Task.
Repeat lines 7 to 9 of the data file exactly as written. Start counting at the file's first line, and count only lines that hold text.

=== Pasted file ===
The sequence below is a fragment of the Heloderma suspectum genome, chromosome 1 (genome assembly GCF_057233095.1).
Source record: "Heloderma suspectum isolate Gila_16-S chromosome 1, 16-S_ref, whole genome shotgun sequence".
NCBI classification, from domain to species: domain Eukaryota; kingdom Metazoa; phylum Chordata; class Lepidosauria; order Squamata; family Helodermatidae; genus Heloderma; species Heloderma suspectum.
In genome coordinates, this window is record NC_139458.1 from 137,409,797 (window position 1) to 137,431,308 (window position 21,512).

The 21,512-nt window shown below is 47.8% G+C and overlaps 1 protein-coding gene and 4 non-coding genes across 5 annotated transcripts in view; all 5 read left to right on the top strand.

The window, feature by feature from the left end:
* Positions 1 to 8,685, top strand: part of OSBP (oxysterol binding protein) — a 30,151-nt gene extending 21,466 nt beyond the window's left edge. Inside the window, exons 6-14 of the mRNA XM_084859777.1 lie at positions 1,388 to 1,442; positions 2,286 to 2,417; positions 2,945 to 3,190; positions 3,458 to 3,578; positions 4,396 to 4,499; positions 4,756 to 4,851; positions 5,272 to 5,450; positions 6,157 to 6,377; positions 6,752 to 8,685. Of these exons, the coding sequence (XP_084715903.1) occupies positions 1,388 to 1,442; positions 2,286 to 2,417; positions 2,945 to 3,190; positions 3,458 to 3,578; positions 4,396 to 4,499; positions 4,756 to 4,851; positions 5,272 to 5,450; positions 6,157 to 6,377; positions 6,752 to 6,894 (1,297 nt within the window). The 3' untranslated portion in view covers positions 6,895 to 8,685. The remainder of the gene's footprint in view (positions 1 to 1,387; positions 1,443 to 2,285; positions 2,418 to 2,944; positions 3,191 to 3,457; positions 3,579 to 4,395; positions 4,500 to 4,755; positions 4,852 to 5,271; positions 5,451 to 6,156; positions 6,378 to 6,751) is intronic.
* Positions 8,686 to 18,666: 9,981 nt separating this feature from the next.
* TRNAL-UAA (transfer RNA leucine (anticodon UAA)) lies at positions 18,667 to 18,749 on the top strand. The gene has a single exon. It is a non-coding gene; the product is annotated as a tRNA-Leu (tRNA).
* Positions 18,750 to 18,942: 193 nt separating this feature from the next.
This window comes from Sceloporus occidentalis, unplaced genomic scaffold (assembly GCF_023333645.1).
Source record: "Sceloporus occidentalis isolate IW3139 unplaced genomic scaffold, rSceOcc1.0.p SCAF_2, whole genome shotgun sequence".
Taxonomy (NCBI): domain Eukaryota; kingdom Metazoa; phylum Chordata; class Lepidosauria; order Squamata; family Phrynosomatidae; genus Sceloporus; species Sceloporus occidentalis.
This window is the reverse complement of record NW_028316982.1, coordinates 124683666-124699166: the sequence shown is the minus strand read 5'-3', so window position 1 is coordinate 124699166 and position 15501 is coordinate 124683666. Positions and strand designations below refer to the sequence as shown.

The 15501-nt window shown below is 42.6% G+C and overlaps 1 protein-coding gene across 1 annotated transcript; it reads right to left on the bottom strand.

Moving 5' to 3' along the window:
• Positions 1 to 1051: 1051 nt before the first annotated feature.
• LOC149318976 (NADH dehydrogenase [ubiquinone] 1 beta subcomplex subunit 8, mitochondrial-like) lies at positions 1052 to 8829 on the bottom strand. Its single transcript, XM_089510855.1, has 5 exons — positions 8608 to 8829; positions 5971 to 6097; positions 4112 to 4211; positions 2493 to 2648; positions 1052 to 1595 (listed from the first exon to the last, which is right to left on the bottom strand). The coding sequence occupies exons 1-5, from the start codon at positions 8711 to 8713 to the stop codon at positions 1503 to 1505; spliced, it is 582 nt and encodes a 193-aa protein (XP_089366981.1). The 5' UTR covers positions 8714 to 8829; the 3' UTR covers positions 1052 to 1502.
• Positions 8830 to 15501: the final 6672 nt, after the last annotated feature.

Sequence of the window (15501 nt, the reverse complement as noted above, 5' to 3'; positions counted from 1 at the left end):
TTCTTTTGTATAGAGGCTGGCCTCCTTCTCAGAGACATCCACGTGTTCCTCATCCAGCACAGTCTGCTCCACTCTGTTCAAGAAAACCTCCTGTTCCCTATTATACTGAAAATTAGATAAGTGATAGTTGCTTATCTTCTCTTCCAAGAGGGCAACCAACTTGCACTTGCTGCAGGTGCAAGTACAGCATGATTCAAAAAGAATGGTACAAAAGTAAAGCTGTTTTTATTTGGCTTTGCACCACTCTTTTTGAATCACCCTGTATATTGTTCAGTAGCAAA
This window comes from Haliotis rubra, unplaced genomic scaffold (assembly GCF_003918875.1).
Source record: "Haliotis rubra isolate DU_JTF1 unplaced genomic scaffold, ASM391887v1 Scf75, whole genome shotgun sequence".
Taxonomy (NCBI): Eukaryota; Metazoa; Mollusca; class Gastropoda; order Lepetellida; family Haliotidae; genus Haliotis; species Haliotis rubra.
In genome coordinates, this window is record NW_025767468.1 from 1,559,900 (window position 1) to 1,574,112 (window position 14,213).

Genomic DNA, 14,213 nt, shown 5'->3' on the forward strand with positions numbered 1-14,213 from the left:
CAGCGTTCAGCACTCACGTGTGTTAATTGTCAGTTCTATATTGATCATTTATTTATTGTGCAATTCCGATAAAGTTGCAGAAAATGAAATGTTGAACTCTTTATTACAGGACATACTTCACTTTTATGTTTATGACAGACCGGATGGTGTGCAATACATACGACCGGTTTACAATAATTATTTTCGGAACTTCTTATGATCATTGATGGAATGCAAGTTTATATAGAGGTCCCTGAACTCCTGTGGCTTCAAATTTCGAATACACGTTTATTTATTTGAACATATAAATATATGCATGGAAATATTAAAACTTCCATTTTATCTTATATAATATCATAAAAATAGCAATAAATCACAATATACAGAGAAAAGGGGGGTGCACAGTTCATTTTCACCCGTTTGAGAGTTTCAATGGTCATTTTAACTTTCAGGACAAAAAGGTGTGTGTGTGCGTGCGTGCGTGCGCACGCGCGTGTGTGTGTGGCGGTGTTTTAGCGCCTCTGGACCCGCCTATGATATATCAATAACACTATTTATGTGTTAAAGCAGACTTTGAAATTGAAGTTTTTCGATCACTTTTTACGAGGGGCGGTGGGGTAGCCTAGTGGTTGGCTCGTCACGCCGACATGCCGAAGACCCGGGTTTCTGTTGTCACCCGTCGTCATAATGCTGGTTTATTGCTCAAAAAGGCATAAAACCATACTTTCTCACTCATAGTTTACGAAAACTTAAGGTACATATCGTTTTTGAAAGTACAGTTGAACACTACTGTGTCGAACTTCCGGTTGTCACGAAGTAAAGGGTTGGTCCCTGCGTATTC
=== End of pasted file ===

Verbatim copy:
* Positions 1 to 8,685, top strand: part of OSBP (oxysterol binding protein) — a 30,151-nt gene extending 21,466 nt beyond the window's left edge. Inside the window, exons 6-14 of the mRNA XM_084859777.1 lie at positions 1,388 to 1,442; positions 2,286 to 2,417; positions 2,945 to 3,190; positions 3,458 to 3,578; positions 4,396 to 4,499; positions 4,756 to 4,851; positions 5,272 to 5,450; positions 6,157 to 6,377; positions 6,752 to 8,685. Of these exons, the coding sequence (XP_084715903.1) occupies positions 1,388 to 1,442; positions 2,286 to 2,417; positions 2,945 to 3,190; positions 3,458 to 3,578; positions 4,396 to 4,499; positions 4,756 to 4,851; positions 5,272 to 5,450; positions 6,157 to 6,377; positions 6,752 to 6,894 (1,297 nt within the window). The 3' untranslated portion in view covers positions 6,895 to 8,685. The remainder of the gene's footprint in view (positions 1 to 1,387; positions 1,443 to 2,285; positions 2,418 to 2,944; positions 3,191 to 3,457; positions 3,579 to 4,395; positions 4,500 to 4,755; positions 4,852 to 5,271; positions 5,451 to 6,156; positions 6,378 to 6,751) is intronic.
* Positions 8,686 to 18,666: 9,981 nt separating this feature from the next.
* TRNAL-UAA (transfer RNA leucine (anticodon UAA)) lies at positions 18,667 to 18,749 on the top strand. The gene has a single exon. It is a non-coding gene; the product is annotated as a tRNA-Leu (tRNA).